Payments for soil carbon sequestration – “A good incentive for soil conservation”

“A good incentive for soil conservation”

Soil carbon is important for soil structure and related nutrient and water holding properties. Increasing soil carbon stocks results in improved crop growth and contributes to enhanced climate resilience. In addition, the increase in soil organic carbon through sustainable agricultural land management (SALM) practices, such as the use of cover crops, residue management and agroforestry, will also reduce the need for synthetic nitrogen fertiliser at a given level of crop production.

Soils are the largest terrestrial store of carbon. Following the Industrial Revolution, soil carbon emissions from changing land-use and agricultural activities have come to account for about 19 per cent of total atmospheric carbon emissions, with cumulative losses of as much as 110–145 t CO2 /hectare occurring on cultivated soils. A significant proportion of these losses are, however, recoverable. The International Panel on Climate Change (IPCC) estimates that, at a carbon price of between 50–100 US dollars/t CO2 , agriculture has the second largest economic mitigation potential (after energy saving measures in buildings). Within the agricultural sector, 70 per cent of this potential could be realised in developing countries. Soil carbon sequestration contributes 89 per cent of the total agricultural mitigation potential.

Paying small farmers for soil carbon sequestration

Since 2007, the author has been assisting the government of Kenya to access global carbon markets for soil carbon as part of the Kenya Agricultural Carbon Project (KACP). The project is being implemented in Western Kenya by some 60,000 smallholder farmers on 45,000 hectares of land. They have extension and project management support from the NGO Vi Agroforestry and receive technical assistance from the World Bank BioCarbon Fund, which purchases their emission reductions. Based on consensus among world leading soil carbon researchers, a soil carbon accounting methodology was developed and double validated by independent certifiers against the Verified Carbon Standard, which is the most widely used standard in the voluntary carbon market.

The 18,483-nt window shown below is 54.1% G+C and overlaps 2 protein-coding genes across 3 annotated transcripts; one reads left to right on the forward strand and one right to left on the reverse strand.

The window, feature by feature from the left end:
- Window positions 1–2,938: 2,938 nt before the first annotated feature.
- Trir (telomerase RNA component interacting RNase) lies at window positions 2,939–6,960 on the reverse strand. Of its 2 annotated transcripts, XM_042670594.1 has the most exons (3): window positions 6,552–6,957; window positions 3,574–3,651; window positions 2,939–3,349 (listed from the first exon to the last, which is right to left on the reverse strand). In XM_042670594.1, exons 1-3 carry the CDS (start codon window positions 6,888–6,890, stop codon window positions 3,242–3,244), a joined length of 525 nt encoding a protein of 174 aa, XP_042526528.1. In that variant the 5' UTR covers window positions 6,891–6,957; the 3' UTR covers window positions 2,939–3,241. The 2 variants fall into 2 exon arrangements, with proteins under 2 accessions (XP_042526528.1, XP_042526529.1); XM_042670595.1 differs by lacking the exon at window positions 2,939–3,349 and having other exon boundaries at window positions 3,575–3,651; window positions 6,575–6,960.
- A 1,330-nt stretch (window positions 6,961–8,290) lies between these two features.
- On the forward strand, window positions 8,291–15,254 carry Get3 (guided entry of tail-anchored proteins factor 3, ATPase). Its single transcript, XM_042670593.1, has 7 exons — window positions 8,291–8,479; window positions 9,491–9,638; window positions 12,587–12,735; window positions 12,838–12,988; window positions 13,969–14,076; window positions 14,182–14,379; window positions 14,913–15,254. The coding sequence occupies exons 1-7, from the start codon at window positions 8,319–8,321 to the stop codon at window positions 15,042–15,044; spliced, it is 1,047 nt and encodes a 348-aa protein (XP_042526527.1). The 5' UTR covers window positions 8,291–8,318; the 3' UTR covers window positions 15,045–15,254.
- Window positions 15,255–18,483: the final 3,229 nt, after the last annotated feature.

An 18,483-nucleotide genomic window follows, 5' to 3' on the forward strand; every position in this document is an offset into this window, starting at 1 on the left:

In line with the roll-out plan, SALM practices have now been adopted on 35,000 hectares in this successfully validated and verified project. Successful verification, including verification of safeguards, grievances and benefit-sharing mechanisms, was set as the basis for payment to farmers for providing environmental services. From a farmer perspective, as reported in Rural 21 back in January 2009, the increase in climate risk-adjusted crop yields is the main incentive for farmers to participate in the project. In 2012, farmers participating in the project had on average 40 per cent higher yields than farmers in a control site.

Overcoming barriers to adopting sustainable land management practices

If climate adaptation is to be possible, we need to use every available means – including soil carbon sequestration – to turn down the heat from present emission trends towards 4°C warming within the century. The above project demonstrates, along with other scientific evidence, the synergies between soil carbon sequestration, smallholder income and adaptation to climate change. This project developed and then applied carbon accounting methodologies to provide conservative and cost-effective estimates for soil carbon stock changes as a basis for environmental service payments. Of course there are weaknesses, limits and challenges that need to be addressed, but payments for soil carbon sequestration is one promising approach to overcoming current barriers to the adoption of sustainable agricultural land management practices.

A scaled approach at the landscape or regional level and an appropriate financing mechanism, possibly through Nationally Appropriate Mitigation Actions (NAMAs), is required to enable more farmers to benefit from adopting these practices. Monitoring arrangements should be improved not only to provide data on mitigation performance but also to give farmers the information they need to manage crops better and cope with climate change. Safeguards and benefit-sharing mechanisms also need to be developed to ensure equity and to address other potential issues, such as land use rights. At least thirty developing countries have already expressed an interest in implementing agricultural NAMAs, which testifies to the high level of interest in exploring similar options.

The author wishes to acknowledge the input from the co-authors Matthias Seebauer, of UNIQUE forestry and land use, and Johannes Wölcke, of Deutsche Gesellschaft für Internationale Zusammenarbeit (GIZ).

Resources and further reading:


Timm Tennigkeit
UNIQUE forestry and land use
Freiburg, Germany

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